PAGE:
We proceed now to investigate the role of the material symmetry group in the context of the Principle
of actual evolution. In contrast to what was done in Epstein (1999) we shall not investigate the form
of the evolution law. Rather, looking at different symmetry groups and their algebras, we shall try to
determine the restrictions which the Principle of actual evolution imposes on the choice of the allowed
evolutions (gauging). In other words, what is a proper evolution i.e., the evolution changing the essential
characteristics of a distribution of material inhomogeneities. Aided by Proposition 3 we shall try to
determine the sets of solutions to the relations (27) and (28). We assume that any allowable gauge
transformation GA
B(x, t) is unimodular at any xand any t, and that we only consider unimodular material
symmetries. We also assume that the symmetry group remains unchanged during the evolution. The
much more difficult case of the evolution process in which not only the uniform reference configuration
but also the structure group may change is left for future research.
To start our analysis let us look closer at sl 3(IR), the Lie algebra of the special linear group SL3(IR),
that is the space of all trace-less 3 ×3 matrices. Let so3denote the algebra of the special orthogonal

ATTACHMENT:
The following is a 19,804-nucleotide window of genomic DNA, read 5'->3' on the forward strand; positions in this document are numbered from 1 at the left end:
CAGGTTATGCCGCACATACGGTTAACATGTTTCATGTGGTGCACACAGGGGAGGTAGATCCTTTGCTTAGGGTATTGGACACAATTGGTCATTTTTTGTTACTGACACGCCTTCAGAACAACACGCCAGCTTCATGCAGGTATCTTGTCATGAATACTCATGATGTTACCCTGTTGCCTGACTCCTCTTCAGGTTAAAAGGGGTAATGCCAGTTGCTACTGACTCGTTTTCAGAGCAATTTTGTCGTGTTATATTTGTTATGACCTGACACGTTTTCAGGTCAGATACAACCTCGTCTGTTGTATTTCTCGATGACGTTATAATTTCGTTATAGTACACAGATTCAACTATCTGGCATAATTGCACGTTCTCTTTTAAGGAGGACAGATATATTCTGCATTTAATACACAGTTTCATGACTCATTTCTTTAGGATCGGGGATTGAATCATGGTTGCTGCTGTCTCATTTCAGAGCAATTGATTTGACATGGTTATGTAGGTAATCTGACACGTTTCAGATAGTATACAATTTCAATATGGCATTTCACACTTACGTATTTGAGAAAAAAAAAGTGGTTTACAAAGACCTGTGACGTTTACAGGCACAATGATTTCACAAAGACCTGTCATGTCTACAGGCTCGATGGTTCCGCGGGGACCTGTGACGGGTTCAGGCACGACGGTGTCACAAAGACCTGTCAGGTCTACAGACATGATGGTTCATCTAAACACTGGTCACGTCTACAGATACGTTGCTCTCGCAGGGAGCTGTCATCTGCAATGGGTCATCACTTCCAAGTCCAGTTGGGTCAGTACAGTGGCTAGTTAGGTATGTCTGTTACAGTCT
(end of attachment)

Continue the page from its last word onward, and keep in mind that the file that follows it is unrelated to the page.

group SO3, namely the set of all skew-symmetric 3 ×3 matrices. Furthermore let sym3be the space of
all trace-less symmetric 3 ×3 matrices while so2,3stands for the Lie algebra of the group of all rotations
about a fixed axis. This is a one-dimensional subalgebra of so3. Thus we have
sl3(IR) = so3sym 3.(30)
and it is elementary to observe that so3,so2,3, and the set of all trace-less diagonal 3 ×3 matrices
diag{a, b, (a+b)}, are all abelian subalgebras of sl 3(IR) while sym3is only a vector subspace.
First, let us consider the relation (28) where the gauge transformations GA
B(x, t) are assumed material
point independent. Supposing that the connection form ΓA
(P) takes value in a non-trivial subalgebra
hsl3(IR) and accepting the Principle of actual evolution we look for the deformations GA
B(t)SL3(IR)
such that L(G)6∈ hand [L(G), X] = 0 for every Xh. In other words, given the subalgebra hsl3(IR),
we look for the set
c(h) := {Ysl3(IR)/h: [Y,X] = 0for all Xh}(31)
where sl3(IR)/hdenotes the complement of hin sl3(IR). Note that, in general, sl 3(IR)/his not a Lie
algebra. Consequently, c(h) is not a Lie algebra either, cf., Carter at al. (1995). It is now a matter of